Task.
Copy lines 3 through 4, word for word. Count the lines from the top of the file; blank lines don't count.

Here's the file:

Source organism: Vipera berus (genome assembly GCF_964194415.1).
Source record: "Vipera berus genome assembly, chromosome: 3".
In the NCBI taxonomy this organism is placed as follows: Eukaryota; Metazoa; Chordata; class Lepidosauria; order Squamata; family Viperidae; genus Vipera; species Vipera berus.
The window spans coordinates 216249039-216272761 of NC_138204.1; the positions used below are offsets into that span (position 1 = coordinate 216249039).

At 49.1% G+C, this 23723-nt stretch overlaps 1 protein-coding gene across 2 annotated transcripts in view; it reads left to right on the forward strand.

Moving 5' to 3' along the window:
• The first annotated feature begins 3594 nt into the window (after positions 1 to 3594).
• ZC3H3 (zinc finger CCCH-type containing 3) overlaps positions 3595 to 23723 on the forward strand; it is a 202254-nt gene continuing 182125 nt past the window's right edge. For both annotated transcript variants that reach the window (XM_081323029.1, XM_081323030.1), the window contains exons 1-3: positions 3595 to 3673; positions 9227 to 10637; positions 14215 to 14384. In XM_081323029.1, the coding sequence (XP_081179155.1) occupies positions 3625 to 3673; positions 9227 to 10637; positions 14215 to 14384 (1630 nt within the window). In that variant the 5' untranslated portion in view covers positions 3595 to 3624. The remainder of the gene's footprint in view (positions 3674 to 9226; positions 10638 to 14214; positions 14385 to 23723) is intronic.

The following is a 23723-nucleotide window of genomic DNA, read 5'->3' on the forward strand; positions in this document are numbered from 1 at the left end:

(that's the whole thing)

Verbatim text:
In the NCBI taxonomy this organism is placed as follows: Eukaryota; Metazoa; Chordata; class Lepidosauria; order Squamata; family Viperidae; genus Vipera; species Vipera berus.
The window spans coordinates 216249039-216272761 of NC_138204.1; the positions used below are offsets into that span (position 1 = coordinate 216249039).